I play modern Soul Sisters and I understand that when I put an Ajani's Pridemate (or Archangel of Thune) down with a Soul Warden out, Ajani's Pridemate immediately gains a counter (and Archangel's trigger goes off as well).

I've had a few people at tournaments question this interaction and my understanding of how it works is a bit fuzzy, besides something regarding ordering the stack.

Why do the cards interact like this? It is more helpful if you can give me a response that I could explain to the person I'm playing against, so they also understand it.


3 Answers 3


It's pretty simple. Angel/Pridemate has to enter the battlefield to trigger Soul Warden. This means when the life-gain trigger resolves, the Angel/Pridemate will be able to see this and trigger themselves. So it's not actually a matter of specifically ordering the stack at all. It's actually just a chain of triggers.

As a list of steps (assumes no responses from anyone):

  1. You have Soul Sister on the field
  2. You cast Angel/Pridemate
  3. All players pass priority
  4. Angel/Pridemate resolves and enters the field
  5. Sister's life-gain triggers because a creature entered your field
  6. All players pass priority
  7. Sister's trigger resolves and you gain 1 life
  8. Angel/Pridemate's ability triggers because you gained life
  9. All players pass priority
  10. Angel/Pridemate gets a counter
  • "You have Soul Sister on the field" You mean Soul Warden Commented Jul 27, 2018 at 22:14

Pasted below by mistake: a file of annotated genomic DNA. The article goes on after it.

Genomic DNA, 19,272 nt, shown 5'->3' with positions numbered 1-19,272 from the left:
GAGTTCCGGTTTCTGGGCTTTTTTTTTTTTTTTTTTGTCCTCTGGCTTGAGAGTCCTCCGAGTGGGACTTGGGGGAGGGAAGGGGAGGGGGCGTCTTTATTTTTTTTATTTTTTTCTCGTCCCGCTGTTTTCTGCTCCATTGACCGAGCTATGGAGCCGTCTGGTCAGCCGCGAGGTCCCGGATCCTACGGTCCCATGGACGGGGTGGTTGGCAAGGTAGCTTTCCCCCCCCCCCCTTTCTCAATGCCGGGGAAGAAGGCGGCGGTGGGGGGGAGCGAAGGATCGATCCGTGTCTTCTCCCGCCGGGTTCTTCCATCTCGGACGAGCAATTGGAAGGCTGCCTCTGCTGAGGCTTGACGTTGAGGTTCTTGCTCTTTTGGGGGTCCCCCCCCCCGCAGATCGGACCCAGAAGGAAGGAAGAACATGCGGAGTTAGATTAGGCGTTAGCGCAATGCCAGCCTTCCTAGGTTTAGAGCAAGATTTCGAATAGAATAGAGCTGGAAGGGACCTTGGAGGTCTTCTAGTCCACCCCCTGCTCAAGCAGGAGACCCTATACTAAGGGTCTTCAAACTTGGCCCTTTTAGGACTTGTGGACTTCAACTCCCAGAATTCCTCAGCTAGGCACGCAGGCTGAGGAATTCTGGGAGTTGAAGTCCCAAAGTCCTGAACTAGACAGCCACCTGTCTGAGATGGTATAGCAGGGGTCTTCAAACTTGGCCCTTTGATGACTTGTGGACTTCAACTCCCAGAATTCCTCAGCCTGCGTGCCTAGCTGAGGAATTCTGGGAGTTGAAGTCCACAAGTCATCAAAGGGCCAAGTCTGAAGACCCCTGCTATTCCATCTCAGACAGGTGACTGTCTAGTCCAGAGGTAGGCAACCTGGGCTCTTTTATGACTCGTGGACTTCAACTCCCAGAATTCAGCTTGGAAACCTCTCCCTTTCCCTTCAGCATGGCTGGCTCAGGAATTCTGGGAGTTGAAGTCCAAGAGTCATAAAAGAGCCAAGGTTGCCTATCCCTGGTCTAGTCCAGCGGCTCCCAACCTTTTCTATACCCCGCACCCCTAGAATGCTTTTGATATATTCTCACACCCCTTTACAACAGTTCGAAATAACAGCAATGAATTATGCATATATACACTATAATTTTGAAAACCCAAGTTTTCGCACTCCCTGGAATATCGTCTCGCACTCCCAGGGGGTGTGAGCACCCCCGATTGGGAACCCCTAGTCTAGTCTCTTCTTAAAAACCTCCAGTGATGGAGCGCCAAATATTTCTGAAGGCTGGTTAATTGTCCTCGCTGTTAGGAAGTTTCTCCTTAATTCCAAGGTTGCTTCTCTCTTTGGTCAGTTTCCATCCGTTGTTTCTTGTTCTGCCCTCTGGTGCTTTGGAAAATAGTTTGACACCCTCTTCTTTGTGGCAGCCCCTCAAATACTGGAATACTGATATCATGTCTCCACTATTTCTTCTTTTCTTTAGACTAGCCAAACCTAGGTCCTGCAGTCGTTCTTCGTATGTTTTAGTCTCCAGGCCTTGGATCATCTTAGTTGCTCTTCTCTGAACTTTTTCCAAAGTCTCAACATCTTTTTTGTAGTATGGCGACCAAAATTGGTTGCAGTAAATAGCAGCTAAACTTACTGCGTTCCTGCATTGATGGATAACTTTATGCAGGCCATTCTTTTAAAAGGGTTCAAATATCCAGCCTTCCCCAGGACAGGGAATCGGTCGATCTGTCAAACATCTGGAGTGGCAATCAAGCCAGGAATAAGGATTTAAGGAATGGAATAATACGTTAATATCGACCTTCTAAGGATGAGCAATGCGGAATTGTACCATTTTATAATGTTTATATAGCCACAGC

• @Acccumulation Eh, the deck in question revolves around Soul Wardens and Essence Wardens (time-shifted version of Soul Warden) hence the deck's name. So yes.
    – Veskah
    Commented Jul 27, 2018 at 22:52

To add to the existing answer and to avoid confusion: Ajani's Pridemate is not getting the counter immediately, the trigger goes to the stack first and your opponent still has a chance to react to it, for example by destroying it before it can get the counter.

I tried to understand why people at tournaments (who should have a bit more experience already) would question this and I assume you might have insisted on Ajani's Pridemate getting the counter the moment it reaches the battlefield.

Stack ordering only comes into play when you have both Ajani's Pridemate and Archangel of Thune on the battlefield at the same time, then you are allowed to say in what order their triggers are put on the stack (and then your opponent can react to them).


The warden has a triggered ability that lets you gain life when a creature enters the battlefield. So when the pridemate enters, the ability goes on the stack, eventually, it resolves. You gain a point of life which then in turns triggers the pridemate's counters ability.

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